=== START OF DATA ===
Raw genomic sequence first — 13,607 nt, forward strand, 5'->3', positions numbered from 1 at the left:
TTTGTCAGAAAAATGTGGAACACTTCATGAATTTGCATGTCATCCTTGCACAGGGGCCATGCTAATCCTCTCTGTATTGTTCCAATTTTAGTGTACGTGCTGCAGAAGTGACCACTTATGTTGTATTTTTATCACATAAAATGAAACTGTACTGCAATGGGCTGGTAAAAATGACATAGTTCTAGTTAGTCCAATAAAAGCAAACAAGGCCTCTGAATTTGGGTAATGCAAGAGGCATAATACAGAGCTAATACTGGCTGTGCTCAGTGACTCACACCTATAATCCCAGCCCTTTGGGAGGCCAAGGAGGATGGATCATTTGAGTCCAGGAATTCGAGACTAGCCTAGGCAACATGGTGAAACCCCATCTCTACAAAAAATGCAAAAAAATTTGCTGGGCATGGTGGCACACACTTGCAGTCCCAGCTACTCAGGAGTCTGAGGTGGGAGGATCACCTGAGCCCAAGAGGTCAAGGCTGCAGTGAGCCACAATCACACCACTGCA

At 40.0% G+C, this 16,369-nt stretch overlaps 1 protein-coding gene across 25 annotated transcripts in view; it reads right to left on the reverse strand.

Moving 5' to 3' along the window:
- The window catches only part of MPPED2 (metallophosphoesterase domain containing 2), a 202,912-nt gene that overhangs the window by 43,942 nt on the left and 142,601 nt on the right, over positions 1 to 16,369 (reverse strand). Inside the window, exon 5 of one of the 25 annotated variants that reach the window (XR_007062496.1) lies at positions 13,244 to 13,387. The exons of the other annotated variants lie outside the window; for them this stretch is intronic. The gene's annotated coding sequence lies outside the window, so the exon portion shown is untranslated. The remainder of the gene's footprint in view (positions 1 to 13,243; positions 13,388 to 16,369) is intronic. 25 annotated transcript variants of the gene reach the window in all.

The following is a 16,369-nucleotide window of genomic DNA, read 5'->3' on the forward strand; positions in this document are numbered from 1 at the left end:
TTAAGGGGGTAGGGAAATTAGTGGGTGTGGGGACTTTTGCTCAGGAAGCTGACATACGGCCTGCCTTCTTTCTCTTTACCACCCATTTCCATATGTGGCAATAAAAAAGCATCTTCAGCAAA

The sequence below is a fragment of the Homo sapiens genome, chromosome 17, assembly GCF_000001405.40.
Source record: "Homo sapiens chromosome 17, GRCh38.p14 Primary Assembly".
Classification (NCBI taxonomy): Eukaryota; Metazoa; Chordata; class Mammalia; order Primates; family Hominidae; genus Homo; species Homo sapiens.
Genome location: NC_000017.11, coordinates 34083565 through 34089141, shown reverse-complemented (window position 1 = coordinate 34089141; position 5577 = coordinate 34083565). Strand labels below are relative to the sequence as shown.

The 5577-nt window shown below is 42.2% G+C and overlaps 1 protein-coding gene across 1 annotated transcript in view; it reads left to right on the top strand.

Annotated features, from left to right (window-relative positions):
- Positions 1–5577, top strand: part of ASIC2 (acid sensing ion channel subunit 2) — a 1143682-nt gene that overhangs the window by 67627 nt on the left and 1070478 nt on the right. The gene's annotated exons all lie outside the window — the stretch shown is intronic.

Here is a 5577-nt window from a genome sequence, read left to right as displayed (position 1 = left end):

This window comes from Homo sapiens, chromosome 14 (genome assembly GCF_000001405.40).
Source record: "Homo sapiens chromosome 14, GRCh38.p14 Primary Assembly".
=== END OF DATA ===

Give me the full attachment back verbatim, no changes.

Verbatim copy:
Raw genomic sequence first — 13,607 nt, forward strand, 5'->3', positions numbered from 1 at the left:
TTTGTCAGAAAAATGTGGAACACTTCATGAATTTGCATGTCATCCTTGCACAGGGGCCATGCTAATCCTCTCTGTATTGTTCCAATTTTAGTGTACGTGCTGCAGAAGTGACCACTTATGTTGTATTTTTATCACATAAAATGAAACTGTACTGCAATGGGCTGGTAAAAATGACATAGTTCTAGTTAGTCCAATAAAAGCAAACAAGGCCTCTGAATTTGGGTAATGCAAGAGGCATAATACAGAGCTAATACTGGCTGTGCTCAGTGACTCACACCTATAATCCCAGCCCTTTGGGAGGCCAAGGAGGATGGATCATTTGAGTCCAGGAATTCGAGACTAGCCTAGGCAACATGGTGAAACCCCATCTCTACAAAAAATGCAAAAAAATTTGCTGGGCATGGTGGCACACACTTGCAGTCCCAGCTACTCAGGAGTCTGAGGTGGGAGGATCACCTGAGCCCAAGAGGTCAAGGCTGCAGTGAGCCACAATCACACCACTGCA

At 40.0% G+C, this 16,369-nt stretch overlaps 1 protein-coding gene across 25 annotated transcripts in view; it reads right to left on the reverse strand.

Moving 5' to 3' along the window:
- The window catches only part of MPPED2 (metallophosphoesterase domain containing 2), a 202,912-nt gene that overhangs the window by 43,942 nt on the left and 142,601 nt on the right, over positions 1 to 16,369 (reverse strand). Inside the window, exon 5 of one of the 25 annotated variants that reach the window (XR_007062496.1) lies at positions 13,244 to 13,387. The exons of the other annotated variants lie outside the window; for them this stretch is intronic. The gene's annotated coding sequence lies outside the window, so the exon portion shown is untranslated. The remainder of the gene's footprint in view (positions 1 to 13,243; positions 13,388 to 16,369) is intronic. 25 annotated transcript variants of the gene reach the window in all.

The following is a 16,369-nucleotide window of genomic DNA, read 5'->3' on the forward strand; positions in this document are numbered from 1 at the left end:
TTAAGGGGGTAGGGAAATTAGTGGGTGTGGGGACTTTTGCTCAGGAAGCTGACATACGGCCTGCCTTCTTTCTCTTTACCACCCATTTCCATATGTGGCAATAAAAAAGCATCTTCAGCAAA

The sequence below is a fragment of the Homo sapiens genome, chromosome 17, assembly GCF_000001405.40.
Source record: "Homo sapiens chromosome 17, GRCh38.p14 Primary Assembly".
Classification (NCBI taxonomy): Eukaryota; Metazoa; Chordata; class Mammalia; order Primates; family Hominidae; genus Homo; species Homo sapiens.
Genome location: NC_000017.11, coordinates 34083565 through 34089141, shown reverse-complemented (window position 1 = coordinate 34089141; position 5577 = coordinate 34083565). Strand labels below are relative to the sequence as shown.

The 5577-nt window shown below is 42.2% G+C and overlaps 1 protein-coding gene across 1 annotated transcript in view; it reads left to right on the top strand.

Annotated features, from left to right (window-relative positions):
- Positions 1–5577, top strand: part of ASIC2 (acid sensing ion channel subunit 2) — a 1143682-nt gene that overhangs the window by 67627 nt on the left and 1070478 nt on the right. The gene's annotated exons all lie outside the window — the stretch shown is intronic.

Here is a 5577-nt window from a genome sequence, read left to right as displayed (position 1 = left end):

This window comes from Homo sapiens, chromosome 14 (genome assembly GCF_000001405.40).
Source record: "Homo sapiens chromosome 14, GRCh38.p14 Primary Assembly".